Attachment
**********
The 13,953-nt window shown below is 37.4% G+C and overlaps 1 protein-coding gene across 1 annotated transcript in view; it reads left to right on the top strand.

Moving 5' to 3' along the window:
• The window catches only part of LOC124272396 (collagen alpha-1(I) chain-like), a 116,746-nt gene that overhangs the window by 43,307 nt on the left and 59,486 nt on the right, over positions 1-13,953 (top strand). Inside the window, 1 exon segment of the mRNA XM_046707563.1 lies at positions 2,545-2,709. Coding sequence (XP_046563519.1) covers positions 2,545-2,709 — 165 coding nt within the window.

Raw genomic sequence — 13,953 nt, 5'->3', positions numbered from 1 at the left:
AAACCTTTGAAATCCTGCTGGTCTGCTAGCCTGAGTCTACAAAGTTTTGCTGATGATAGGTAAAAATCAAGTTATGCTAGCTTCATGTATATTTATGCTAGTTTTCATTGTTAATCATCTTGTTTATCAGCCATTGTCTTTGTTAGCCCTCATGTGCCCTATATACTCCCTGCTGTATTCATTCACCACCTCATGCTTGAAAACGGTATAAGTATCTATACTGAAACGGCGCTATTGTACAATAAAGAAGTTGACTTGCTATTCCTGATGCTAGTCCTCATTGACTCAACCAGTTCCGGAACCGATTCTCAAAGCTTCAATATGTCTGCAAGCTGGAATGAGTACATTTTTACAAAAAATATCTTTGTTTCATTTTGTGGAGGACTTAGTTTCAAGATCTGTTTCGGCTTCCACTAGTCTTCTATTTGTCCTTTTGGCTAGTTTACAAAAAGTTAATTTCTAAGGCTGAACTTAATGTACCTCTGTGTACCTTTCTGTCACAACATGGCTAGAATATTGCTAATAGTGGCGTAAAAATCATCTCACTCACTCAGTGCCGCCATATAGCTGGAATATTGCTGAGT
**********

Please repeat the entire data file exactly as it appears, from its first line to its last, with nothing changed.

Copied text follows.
The 13,953-nt window shown below is 37.4% G+C and overlaps 1 protein-coding gene across 1 annotated transcript in view; it reads left to right on the top strand.

Moving 5' to 3' along the window:
• The window catches only part of LOC124272396 (collagen alpha-1(I) chain-like), a 116,746-nt gene that overhangs the window by 43,307 nt on the left and 59,486 nt on the right, over positions 1-13,953 (top strand). Inside the window, 1 exon segment of the mRNA XM_046707563.1 lies at positions 2,545-2,709. Coding sequence (XP_046563519.1) covers positions 2,545-2,709 — 165 coding nt within the window.

Raw genomic sequence — 13,953 nt, 5'->3', positions numbered from 1 at the left:
AAACCTTTGAAATCCTGCTGGTCTGCTAGCCTGAGTCTACAAAGTTTTGCTGATGATAGGTAAAAATCAAGTTATGCTAGCTTCATGTATATTTATGCTAGTTTTCATTGTTAATCATCTTGTTTATCAGCCATTGTCTTTGTTAGCCCTCATGTGCCCTATATACTCCCTGCTGTATTCATTCACCACCTCATGCTTGAAAACGGTATAAGTATCTATACTGAAACGGCGCTATTGTACAATAAAGAAGTTGACTTGCTATTCCTGATGCTAGTCCTCATTGACTCAACCAGTTCCGGAACCGATTCTCAAAGCTTCAATATGTCTGCAAGCTGGAATGAGTACATTTTTACAAAAAATATCTTTGTTTCATTTTGTGGAGGACTTAGTTTCAAGATCTGTTTCGGCTTCCACTAGTCTTCTATTTGTCCTTTTGGCTAGTTTACAAAAAGTTAATTTCTAAGGCTGAACTTAATGTACCTCTGTGTACCTTTCTGTCACAACATGGCTAGAATATTGCTAATAGTGGCGTAAAAATCATCTCACTCACTCAGTGCCGCCATATAGCTGGAATATTGCTGAGT